Updates and results of a major “group project” to obtain a high quality, barrier and printable BOPE-based single-sided laminate film with which to make 100% recyclable packaging. Now close to industrialization.
When we talk about sustainability, many different standards come into play, ideologies that create damage, confused ideas about the nature and properties of “bioplastics” – materials that are very different from each other, interesting in various ways but certainly not infinitely recyclable, as a circular economy would like. We do have one certainty, however, and that is that by building mono-material supply chains we can obtain recyclable packaging that is effective and sustainable, also in economic terms. This is how Paolo Rossi, GM Ticinoplast and soul of an important project of eco-compatible and high-performance laminate in bi-oriented PE, frames the problem and motivates the road taken. It’s a choice that can’t be improvised,” says the manager. “In fact, if we’re at a good point today, it’s because we started several years ago, with a keen eye on where the market is going and without wasting time. And it is also a choice that cannot be made alone, because it is not true – as we have long told ourselves – that “small is beautiful”… Small is small: it prevents us from doing R&D and sustaining the investments in plants necessary to “turn the corner””. So the new project was born from a partnership and gradually involved a growing number of companies along the packaging chain, each of which gave its contribution: Ticinoplast had to manage the engineering of the project while Plastchim T took charge of the production cycle.
More layers and more barriers: the coffee example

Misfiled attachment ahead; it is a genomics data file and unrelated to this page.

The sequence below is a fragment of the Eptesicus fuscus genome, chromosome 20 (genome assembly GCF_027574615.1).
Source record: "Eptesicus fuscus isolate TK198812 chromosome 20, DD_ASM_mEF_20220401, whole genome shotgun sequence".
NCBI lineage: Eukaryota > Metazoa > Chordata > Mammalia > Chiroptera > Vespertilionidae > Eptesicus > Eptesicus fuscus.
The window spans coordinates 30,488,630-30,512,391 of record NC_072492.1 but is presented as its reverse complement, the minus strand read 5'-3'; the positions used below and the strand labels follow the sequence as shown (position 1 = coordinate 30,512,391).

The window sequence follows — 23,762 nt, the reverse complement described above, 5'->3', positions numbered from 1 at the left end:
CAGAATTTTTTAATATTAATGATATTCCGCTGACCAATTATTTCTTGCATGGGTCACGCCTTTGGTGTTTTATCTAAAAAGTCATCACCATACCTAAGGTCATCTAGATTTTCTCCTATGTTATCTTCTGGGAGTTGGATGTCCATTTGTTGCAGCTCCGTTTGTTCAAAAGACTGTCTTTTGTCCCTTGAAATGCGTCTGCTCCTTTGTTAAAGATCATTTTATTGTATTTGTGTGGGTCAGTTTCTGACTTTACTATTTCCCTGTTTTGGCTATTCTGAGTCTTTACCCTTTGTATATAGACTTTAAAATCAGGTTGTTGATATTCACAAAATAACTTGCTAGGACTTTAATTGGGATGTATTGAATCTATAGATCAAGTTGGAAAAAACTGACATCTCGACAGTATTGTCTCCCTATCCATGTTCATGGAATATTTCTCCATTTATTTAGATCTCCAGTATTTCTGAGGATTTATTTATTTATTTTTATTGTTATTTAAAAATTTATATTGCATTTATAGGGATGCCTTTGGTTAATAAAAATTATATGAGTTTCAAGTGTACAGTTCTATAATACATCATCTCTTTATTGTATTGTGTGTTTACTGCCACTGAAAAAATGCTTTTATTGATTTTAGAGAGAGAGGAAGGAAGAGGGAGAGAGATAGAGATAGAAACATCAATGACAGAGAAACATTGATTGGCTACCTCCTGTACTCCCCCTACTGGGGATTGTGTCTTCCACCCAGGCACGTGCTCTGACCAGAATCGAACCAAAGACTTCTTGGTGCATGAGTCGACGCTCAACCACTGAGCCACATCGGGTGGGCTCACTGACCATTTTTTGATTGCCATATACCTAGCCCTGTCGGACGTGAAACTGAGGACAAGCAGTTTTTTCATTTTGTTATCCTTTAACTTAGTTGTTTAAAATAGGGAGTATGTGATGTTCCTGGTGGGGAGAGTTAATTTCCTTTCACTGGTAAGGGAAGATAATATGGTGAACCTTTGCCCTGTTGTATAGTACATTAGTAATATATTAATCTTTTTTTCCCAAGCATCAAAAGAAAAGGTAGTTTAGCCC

At Ticinoplast and Plastchim-T they are working on perfecting a family of BOPE structures from 1 to 4 layers, with differentiated characteristics according to specific applications. “For a monofilm, we will need a material with high mechanical resistance and easy weldability; for the dual (for example for stand-up pouches of liquids and powders) it will be above all easy to print and sufficiently rigid or, for mozzarella, we ask for softness and high resistance while for the triplex destined for the coffee tile, we need high barrier, and with the quadruple we enter the sterilizable,” summarizes Rossi. “And to each of these structures we must associate the oxygen barriers typical of the materials we are replacing: from the low barrier of polyester, around 100 cc mil/m2-atm, to the medium barrier of PP Nylon (20 cc) to the even lower barrier of aluminum, which is less than 1, without forgetting the barriers to water vapor and odors. This is where coatings and adhesives come into play”. The various solutions have already been presented and discussed, extensively tested on Bobst machines and are still being perfected.
“If to obtain a BOPE with a low barrier level I just need a coating, or an adhesive with adequate barrier properties, for a medium barrier I need coating plus an adhesive. For a barrier at 2, 3 cc or even less, I need to use a primer that will make the surface of the BOPE homogeneous and smooth, plugging all the holes; from this point of view I can then improve the performance of the film by integrating the BOPE with primer, coating, codeine, and vacuum treatment – not necessarily in that order and making all the possible “scales” depending on the specific product I want to obtain.”